We hope this helps, educates, and you all enjoy the tips and general cleaner recipe. If you have any suggestions or questions feel free to comment below!

Sources for the information provided:
http://www.cdc.gov/rodents/diseases/direct.html
http://extension.entm.purdue.edu/publichealth/insects/flea.html
http://www.aafa.org/display.cfm?id=9&sub=22&cont=312
http://www.health.state.nm.us/ERD/HealthData/documents/Flies_000.pdf http://extension.entm.purdue.edu/publichealth/insects/bedbug.html
http://www.cdc.gov/mold/  
http://www.idph.state.il.us/envhealth/factsheets/mold.htm
http://www.epa.gov/iaq/formaldehyde.html
http://www.healthyhouseinstitute.com/a_875-Some_Cleaning_Products_More_Harmful_Than_Helpful
http://www.berkeley.edu/news/media/releases/2006/05/22_householdchemicals.shtml http://www.health.ny.gov/environmental/emergency/chemical_terrorism/ammonia_tech.htm http://www.epa.gov/kidshometour/products/bleach.htm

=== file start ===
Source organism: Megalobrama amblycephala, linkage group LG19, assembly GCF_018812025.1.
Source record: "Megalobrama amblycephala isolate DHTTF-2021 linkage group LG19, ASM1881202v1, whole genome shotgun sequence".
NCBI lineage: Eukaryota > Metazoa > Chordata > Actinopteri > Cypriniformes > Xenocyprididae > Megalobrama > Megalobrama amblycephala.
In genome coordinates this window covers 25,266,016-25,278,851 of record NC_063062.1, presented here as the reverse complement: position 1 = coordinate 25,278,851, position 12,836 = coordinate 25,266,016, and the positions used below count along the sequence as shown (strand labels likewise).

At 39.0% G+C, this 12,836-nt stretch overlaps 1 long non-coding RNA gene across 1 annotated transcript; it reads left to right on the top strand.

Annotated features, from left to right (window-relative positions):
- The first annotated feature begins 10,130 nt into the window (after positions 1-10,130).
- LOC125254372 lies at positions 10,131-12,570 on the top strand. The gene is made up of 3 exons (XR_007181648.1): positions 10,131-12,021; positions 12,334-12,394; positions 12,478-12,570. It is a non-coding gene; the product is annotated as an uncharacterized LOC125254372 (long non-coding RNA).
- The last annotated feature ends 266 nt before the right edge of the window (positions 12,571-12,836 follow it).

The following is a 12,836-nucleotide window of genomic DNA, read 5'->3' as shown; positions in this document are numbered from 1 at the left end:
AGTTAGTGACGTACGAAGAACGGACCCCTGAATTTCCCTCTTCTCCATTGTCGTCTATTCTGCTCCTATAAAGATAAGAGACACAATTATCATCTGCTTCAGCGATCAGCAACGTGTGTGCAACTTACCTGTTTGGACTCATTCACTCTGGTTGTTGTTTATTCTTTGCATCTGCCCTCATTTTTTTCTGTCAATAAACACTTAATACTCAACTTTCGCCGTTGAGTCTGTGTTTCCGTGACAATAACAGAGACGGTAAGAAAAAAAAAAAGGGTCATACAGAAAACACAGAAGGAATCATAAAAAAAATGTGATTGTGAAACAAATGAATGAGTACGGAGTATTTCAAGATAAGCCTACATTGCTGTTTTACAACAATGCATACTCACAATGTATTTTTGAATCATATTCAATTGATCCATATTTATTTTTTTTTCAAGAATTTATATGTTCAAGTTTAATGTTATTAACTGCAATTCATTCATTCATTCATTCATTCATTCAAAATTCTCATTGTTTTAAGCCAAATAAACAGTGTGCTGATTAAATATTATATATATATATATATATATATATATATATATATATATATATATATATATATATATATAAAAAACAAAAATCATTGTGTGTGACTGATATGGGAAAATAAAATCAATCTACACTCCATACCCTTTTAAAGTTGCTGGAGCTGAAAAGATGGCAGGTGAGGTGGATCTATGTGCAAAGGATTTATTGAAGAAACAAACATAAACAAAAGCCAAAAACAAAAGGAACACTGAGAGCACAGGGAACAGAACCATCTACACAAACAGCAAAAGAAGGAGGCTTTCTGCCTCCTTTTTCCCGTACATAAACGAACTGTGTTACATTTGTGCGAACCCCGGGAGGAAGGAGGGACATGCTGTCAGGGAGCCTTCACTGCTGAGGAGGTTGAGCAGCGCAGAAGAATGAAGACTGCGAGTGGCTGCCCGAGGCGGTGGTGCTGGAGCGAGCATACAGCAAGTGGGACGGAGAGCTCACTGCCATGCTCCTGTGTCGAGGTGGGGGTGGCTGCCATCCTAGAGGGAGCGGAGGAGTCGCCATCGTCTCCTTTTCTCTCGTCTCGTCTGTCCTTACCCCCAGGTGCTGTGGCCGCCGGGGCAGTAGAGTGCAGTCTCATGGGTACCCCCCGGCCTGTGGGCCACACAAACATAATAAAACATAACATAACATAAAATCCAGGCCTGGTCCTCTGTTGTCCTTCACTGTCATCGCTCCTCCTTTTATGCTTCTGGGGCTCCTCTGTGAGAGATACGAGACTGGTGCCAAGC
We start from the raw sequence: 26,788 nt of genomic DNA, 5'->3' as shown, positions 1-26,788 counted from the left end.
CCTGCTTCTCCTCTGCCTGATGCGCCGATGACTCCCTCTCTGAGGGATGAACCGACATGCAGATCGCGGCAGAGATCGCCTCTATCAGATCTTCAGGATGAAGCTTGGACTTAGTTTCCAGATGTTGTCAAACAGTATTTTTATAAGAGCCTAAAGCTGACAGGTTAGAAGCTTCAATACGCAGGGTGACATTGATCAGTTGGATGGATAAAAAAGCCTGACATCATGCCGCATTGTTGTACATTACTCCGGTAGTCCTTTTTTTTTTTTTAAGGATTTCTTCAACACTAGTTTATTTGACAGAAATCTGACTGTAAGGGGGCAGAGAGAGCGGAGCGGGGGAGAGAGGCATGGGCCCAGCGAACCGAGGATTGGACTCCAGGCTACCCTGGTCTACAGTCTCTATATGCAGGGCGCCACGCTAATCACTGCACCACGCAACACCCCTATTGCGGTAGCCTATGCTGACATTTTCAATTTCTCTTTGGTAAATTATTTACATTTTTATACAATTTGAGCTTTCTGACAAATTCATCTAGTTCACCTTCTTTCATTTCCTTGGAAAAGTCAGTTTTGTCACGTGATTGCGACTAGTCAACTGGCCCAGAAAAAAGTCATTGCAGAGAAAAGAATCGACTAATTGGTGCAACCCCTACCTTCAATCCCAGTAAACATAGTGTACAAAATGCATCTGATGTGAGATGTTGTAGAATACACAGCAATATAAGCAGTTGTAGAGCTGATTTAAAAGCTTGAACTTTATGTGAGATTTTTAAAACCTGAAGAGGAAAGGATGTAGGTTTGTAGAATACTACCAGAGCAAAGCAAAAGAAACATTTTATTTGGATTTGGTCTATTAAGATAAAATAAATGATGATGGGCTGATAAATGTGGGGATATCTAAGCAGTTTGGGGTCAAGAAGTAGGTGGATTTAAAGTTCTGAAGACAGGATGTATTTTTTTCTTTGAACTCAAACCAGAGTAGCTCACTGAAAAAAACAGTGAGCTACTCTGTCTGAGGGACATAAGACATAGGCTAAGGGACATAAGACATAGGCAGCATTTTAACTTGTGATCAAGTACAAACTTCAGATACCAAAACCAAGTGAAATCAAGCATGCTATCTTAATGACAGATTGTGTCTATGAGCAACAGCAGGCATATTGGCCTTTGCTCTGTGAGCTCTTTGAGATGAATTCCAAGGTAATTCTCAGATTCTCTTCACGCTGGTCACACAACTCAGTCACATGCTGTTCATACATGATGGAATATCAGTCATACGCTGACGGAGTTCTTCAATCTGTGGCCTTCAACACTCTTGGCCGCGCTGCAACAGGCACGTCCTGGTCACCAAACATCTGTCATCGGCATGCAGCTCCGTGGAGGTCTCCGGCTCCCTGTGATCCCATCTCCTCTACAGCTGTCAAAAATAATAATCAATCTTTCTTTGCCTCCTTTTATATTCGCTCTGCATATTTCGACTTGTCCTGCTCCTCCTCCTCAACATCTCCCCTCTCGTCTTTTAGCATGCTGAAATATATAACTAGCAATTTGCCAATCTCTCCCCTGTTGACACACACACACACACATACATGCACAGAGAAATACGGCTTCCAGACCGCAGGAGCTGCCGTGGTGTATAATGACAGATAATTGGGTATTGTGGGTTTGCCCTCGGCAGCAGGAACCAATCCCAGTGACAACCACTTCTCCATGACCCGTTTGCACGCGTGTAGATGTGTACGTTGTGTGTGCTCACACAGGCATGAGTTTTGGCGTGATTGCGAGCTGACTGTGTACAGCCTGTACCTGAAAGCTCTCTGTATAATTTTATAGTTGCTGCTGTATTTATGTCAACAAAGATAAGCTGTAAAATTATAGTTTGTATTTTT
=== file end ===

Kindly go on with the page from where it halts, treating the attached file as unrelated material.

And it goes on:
http://sodiumhypochlorite.org/index.html
http://www.epa.gov/ttn/atw/hlthef/hydrochl.html
http://www.livestrong.com/article/273562-what-is-sodium-lauryl-sulfate/  http://www.natural-health-information-centre.com/sodium-lauryl-sulfate.html
http://www.mayoclinic.com/health/canker-sore/DS00354/DSECTION=causes
http://www.ncbi.nlm.nih.gov/pmc/articles/PMC2956675/
http://www.dow.com/PublishedLiterature/dh_0047/0901b803800479d9.pdf#page=36 http://chemindustry.ru/1,2-Propanediol.php
http://www.ncbi.nlm.nih.gov/pmc/articles/PMC3060004/
http://www.fda.gov/ForConsumers/ConsumerUpdates/ucm205999.htm

Don’t forget to post in the comments your ideas for the next blog post!

 

Conventional vs. Organic Cotton Sheets; Some know-how and what to look for! September 7, 2012

Hello All and Good Afternoon on this beautiful September Day!